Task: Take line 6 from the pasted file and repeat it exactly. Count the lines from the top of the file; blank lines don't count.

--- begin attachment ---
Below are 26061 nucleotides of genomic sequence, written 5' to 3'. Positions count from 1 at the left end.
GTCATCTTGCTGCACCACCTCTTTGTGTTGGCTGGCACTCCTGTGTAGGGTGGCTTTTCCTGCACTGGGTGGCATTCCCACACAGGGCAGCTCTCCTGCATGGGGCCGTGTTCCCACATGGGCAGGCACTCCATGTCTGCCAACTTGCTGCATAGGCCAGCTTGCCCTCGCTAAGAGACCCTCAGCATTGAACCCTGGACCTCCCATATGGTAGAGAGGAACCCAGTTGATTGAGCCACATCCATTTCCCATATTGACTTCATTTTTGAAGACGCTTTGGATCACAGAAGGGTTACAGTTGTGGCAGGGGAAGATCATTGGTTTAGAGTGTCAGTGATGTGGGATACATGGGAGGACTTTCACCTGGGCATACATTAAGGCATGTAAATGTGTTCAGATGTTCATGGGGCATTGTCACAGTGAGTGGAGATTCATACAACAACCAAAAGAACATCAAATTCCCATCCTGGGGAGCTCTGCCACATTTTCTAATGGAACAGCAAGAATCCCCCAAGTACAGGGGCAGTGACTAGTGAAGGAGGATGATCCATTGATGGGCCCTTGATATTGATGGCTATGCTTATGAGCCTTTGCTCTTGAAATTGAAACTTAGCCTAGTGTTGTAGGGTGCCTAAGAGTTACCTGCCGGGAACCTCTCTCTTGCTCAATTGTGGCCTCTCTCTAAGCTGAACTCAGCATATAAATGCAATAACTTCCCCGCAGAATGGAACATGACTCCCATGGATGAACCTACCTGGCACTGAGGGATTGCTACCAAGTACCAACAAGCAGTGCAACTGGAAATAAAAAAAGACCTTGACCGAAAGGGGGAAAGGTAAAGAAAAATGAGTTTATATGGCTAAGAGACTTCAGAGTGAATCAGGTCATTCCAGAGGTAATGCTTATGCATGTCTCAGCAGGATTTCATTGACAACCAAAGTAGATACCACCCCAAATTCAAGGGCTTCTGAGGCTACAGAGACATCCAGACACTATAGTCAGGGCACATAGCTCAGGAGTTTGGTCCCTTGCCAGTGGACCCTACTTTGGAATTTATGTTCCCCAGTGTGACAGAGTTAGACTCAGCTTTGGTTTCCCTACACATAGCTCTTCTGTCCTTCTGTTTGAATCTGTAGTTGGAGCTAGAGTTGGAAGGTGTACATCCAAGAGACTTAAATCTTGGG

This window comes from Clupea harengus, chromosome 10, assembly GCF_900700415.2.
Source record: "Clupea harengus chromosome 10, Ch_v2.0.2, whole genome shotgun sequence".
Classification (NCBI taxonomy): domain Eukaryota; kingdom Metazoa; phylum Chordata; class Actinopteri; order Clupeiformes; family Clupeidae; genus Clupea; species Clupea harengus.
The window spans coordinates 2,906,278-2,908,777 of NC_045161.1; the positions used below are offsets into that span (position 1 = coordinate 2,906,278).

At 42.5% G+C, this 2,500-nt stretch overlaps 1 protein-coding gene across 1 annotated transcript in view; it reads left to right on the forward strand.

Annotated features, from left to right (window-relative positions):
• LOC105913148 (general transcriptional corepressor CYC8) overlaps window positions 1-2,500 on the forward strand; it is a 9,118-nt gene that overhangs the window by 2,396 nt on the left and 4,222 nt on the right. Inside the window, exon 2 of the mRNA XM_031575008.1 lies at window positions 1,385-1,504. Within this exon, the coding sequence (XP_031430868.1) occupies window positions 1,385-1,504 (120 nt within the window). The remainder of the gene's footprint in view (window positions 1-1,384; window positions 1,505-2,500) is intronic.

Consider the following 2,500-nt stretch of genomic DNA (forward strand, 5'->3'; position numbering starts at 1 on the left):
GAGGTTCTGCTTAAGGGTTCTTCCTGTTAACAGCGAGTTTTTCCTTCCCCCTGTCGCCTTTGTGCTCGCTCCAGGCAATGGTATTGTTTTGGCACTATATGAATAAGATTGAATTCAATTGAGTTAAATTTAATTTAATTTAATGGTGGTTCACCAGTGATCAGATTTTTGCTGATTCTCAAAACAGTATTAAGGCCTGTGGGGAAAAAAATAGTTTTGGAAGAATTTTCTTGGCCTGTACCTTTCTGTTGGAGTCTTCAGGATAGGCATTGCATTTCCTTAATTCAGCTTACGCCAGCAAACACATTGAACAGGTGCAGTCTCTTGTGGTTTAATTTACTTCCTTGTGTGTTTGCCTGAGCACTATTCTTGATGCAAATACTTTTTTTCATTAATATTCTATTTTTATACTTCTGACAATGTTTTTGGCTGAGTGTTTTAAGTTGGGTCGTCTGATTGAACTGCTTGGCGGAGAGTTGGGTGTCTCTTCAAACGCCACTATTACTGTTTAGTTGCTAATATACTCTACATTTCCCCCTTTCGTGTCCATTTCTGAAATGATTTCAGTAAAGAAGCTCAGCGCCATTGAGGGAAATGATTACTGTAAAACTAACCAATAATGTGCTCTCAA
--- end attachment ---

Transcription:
The window spans coordinates 2,906,278-2,908,777 of NC_045161.1; the positions used below are offsets into that span (position 1 = coordinate 2,906,278).